U.S. airmen played a pivotal role in a search-and-rescue mission that saved a 69-year-old man who floated for 18 hours after his sailboat capsized off the coast of Madagascar last week.

The man was one of the three Americans aboard the vessel when it overturned about 260 miles off the Madagascar coast, according to officials with Combined Joint Task Force-Horn of Africa.

The man was in stable condition when he was rescued, said Air Force Capt. John Brunner, director of personnel recovery coordination for the task force.

Rescue crews sprang into action after they were notified about the capsizing on Wednesday by the U.S. Embassy defense attache in Madagascar.

A 69-year-old man and a 73-year-old man who were also aboard the U.S.-registered vessel were declared missing after the French Maritime Recovery Center called off the search Friday night, U.S. Air Force Capt. Corinna Jones said.

The rescued man, whose name was not released, managed to survive 18 hours in the water by tying himself to the boat, Jones said.

"It is like (looking for) a needle in a haystack; it really is a small miracle that this person was found," she said.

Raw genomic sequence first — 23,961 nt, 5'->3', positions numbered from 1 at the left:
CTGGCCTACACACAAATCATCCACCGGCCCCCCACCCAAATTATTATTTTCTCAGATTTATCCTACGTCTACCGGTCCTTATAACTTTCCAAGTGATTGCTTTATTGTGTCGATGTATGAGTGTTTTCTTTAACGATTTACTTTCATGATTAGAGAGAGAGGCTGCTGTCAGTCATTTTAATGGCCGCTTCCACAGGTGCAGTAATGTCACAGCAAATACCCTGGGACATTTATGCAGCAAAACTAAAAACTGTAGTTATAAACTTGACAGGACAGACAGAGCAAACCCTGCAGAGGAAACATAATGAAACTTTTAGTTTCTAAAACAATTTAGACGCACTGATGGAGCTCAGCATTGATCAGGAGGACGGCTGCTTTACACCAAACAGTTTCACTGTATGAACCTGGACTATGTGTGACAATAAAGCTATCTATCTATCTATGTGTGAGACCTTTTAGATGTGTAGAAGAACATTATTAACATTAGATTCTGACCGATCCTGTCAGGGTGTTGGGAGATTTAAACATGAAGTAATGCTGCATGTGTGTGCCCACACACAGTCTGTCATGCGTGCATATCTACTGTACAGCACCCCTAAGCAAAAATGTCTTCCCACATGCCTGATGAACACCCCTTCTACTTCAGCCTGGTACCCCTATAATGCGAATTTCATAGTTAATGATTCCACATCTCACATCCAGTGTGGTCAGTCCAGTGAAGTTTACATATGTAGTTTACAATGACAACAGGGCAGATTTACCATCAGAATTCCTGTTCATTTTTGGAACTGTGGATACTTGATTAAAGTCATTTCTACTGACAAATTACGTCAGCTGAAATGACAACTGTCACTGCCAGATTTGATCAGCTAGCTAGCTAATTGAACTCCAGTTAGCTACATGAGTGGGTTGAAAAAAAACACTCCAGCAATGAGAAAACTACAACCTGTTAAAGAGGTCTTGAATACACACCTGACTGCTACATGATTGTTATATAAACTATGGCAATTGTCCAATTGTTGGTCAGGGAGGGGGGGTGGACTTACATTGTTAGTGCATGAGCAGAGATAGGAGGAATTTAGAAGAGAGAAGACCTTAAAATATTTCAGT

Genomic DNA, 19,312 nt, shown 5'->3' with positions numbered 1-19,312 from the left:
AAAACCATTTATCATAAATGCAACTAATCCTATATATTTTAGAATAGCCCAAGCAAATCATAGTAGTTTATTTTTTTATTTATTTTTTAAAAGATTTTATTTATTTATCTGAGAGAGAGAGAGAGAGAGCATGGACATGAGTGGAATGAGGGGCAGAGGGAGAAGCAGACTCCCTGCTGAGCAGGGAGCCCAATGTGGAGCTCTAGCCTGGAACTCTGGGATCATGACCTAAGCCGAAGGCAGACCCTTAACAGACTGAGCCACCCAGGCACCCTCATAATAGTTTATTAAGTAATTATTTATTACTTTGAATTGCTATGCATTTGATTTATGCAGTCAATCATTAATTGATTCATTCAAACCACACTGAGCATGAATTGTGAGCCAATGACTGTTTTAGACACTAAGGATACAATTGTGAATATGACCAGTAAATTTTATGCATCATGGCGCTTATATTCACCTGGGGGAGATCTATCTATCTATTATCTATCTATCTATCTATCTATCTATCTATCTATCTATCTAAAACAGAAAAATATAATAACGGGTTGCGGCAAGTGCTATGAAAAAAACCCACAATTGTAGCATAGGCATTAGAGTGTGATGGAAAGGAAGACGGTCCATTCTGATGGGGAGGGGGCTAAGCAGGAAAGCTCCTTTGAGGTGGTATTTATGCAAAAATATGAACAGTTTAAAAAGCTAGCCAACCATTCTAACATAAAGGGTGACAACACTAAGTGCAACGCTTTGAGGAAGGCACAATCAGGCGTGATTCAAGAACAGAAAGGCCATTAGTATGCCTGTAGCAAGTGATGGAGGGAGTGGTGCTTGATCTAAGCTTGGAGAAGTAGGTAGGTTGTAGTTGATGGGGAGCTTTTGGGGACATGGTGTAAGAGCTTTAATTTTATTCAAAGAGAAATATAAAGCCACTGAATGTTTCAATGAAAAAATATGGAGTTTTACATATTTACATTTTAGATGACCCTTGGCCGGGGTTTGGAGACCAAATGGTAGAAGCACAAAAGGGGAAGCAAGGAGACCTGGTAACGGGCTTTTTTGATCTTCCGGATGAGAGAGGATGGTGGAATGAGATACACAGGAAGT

It’s unclear what caused the boat to capsize and why the men were that far from land, but the seas were up to 15 feet high from Tropical Cyclone Eric when the man was found and winds up to 60 knots, Air Force officials said.

"There is nothing further south (of where the man was rescued), except Antarctica," Brunner said.

The rescued man was spotted by U.S. servicemembers aboard a low-flying HC-130 aircraft from the Camp Lemonier, Djibouti-based 449th Air Expeditionary Group, Jones said. Search-and-rescue officials also detected the boat’s emergency locator beacon and coordinated with officials from France, U.S. Africa Command and the U.S. Coast Guard.

The American HC-130 flew 8½ hours and refueled on Reunion Island, which lies in the Indian Ocean east of Madagascar, during the mission, Jones said. The mission required the crew to work more than 16 hours one day.

A South African C-130, along with a civilian vessel, the Auto Banner, also helped search for the men, Jones said. The boat took the man to its destination, Angola.

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